2012 Retirement Index
Healthcare in our Havens
Panama, Scored 91/100
Panama offers high quality health care and modern hospitals in the metropolitan areas. For example, the Johns Hopkins-affiliated Punta Pacifica Hospital is the most technologically advanced medical center in Latin America.
In the city of David, in the Chiriquí Province in the western region of Panama, there are two medical centers with modern facilities, and growing towns like Boquete, Chiriqui, and Coronado, and Province of Panama have new medical centers scheduled to open. Many Panamanian doctors are U.S.-trained, and the standards at the top city hospitals compare very favorably with those in the U.S., Canada, and Europe.
Private health insurance is available and much less expensive than insurance in the U.S. (because doctor’s fees and hospital visits are much cheaper). There are two other big reasons why health insurance here is so affordable: 1) malpractice insurance is very low because the laws do not allow for frivolous lawsuits; and 2) the average income is around $400 a month, and many Panamanians, particularly those employed in informal sectors, pay for health care out-of-pocket (salaried employees have access to a wide network of social security hospitals).
Prices for prescription drugs are low as well, because manufacturers price them for the market. Plus, some drugs that require a prescription elsewhere are available over the counter in Panama.
Mexico, Scored 88/100
Most doctors and dentists in Mexico received at least part of their training in the U.S. (And many U.S. doctors have trained in Mexico, notably in Guadalajara.) Many of them continue to go to the U.S. or Europe for ongoing training.
Every medium to large city in Mexico has at least one first-rate hospital. And a big plus is that the cost of health care in Mexico is generally half or less what you might expect to pay in the U.S. The same goes for prescription drugs. Prescription drugs manufactured in Mexico cost, on average, about 50% less than the same drugs in the U.S. Plus, health insurance in Mexico costs much less than it does in the U.S.
Of course, the costs of medical care will vary by physician, hospital, and the gravity of your condition. On average, an office visit with a doctor—specialists included—will cost 250 to 300 pesos (about $25). A house call—yes, doctors in Mexico still make house calls—will cost about the same. An overnight stay in a private hospital room costs about 350 pesos ($35). A visit to a dentist for teeth cleaning costs about 200 pesos ($20).
France, Scored 90/100
France has long been known for its first rate heath care system, and although it didn’t quite snatch top spot in this category in this year’s Retirement Index it still clocked a very respectable 90/100.
Private medical insurance is mandatory for non-E.U. citizens wishing to take up residence in France, but you may be able to transfer your health care plan to a French provider, or even to one of the many British companies that specialize in providing coverage for individual expatriates. This may prove cheaper: Costs depend on age and medical history, but if you’re in good health, monthly premiums average $125.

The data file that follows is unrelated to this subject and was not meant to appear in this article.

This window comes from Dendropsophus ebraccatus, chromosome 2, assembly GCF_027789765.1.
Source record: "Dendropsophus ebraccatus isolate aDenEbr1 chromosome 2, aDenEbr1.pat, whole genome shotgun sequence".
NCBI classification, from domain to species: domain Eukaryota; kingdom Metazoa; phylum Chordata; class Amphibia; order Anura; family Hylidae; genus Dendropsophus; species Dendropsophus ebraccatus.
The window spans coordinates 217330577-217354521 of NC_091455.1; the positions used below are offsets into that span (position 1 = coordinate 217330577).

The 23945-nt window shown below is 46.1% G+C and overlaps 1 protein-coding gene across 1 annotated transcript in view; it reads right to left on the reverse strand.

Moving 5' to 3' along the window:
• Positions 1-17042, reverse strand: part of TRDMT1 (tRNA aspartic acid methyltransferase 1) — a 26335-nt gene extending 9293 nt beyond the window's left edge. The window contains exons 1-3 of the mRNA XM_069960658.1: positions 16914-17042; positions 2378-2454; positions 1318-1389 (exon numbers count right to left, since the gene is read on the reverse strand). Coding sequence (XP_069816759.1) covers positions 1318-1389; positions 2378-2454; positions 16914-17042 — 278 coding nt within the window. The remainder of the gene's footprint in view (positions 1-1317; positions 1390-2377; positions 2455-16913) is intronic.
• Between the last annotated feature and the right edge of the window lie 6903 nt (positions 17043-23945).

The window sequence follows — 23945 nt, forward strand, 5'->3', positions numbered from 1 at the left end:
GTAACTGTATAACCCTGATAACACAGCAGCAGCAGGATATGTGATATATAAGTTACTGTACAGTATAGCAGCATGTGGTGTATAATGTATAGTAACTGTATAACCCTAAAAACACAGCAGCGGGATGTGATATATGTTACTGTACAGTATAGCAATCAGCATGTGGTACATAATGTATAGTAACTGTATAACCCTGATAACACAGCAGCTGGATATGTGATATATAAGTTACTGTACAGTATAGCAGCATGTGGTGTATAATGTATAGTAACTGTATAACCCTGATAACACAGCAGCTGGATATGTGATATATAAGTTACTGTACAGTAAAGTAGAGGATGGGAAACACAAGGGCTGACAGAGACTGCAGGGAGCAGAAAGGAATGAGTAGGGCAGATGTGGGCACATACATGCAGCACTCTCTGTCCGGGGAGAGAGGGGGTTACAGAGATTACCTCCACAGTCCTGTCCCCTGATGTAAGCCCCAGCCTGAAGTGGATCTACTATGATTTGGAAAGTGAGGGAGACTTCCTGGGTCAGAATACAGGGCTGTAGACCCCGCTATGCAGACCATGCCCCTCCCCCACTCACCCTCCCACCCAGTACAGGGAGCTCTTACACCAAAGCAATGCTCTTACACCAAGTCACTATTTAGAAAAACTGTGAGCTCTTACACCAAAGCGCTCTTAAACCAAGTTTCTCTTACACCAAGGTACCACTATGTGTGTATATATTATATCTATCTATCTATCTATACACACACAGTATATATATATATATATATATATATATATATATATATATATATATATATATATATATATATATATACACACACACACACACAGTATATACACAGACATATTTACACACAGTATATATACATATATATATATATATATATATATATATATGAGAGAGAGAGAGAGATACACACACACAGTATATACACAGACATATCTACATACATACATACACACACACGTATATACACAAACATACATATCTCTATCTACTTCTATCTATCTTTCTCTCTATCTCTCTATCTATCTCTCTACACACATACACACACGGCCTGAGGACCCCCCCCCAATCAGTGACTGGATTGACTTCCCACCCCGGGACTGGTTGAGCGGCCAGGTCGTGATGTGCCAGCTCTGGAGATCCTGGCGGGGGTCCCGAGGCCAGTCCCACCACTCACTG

Private medical insurance generally covers hospital treatment, but under some plans you must fund the cost of doctor’s visits yourself. Others will reimburse around 75% of doctor’s fees.
Malaysia, Scored 87/100
With more than a quarter of a million medical travelers each year, Malaysia’s health system is known worldwide for both quality and competitive pricing. User-friendly Malaysian hospitals have created “well-man” and “well-woman” packages that include extensive, low-cost physicals and tests promoting preventive care. A battery of tests, including blood work, bone density scan, chest X-ray and treadmill, usually runs just $340, compared to $2,500 in the U.S.
The cost of visiting a hospital here for a minor procedure is one tenth of what you would pay back home and their expertise is second to none.
“I fell off my bike last week and had a golf-ball-sized trauma, as well as a Texas-sized bruise on my inside thigh,” explains Penang resident Keith Hockton. “The Adventist Hospital’s Emergency department saw me immediately, and 20 minutes later I was on my way, having had a tetanus injection and a prescription for anti-inflammatory ointment.” The cost of Keith’s visit? $8 total.
Heath insurance isn’t mandatory in Malaysia and many expats don’t have any at all, due to hospital treatments’ being so cheap. Alternatively, all of the large insurance companies are represented in Malaysia, so it’s easy to organize if you so require. Fully comprehensive top-of-the-line coverage runs about $2,000 per year.
Editor’s Note: This article was taken from a past issue of International Living’s monthly magazine. To get full access to all past and future articles and to receive the magazine in the mail or online each month, simply click on the below button to subscribe to International Living magazine at the special introductory price of $49. You will get instant access to the current issue of the magazine as well 10 years of back issues. As an added bonus, we will also send you a FREE report – How to Retire in Paradise on $30 a Day. (You can cancel your subscription at any time.)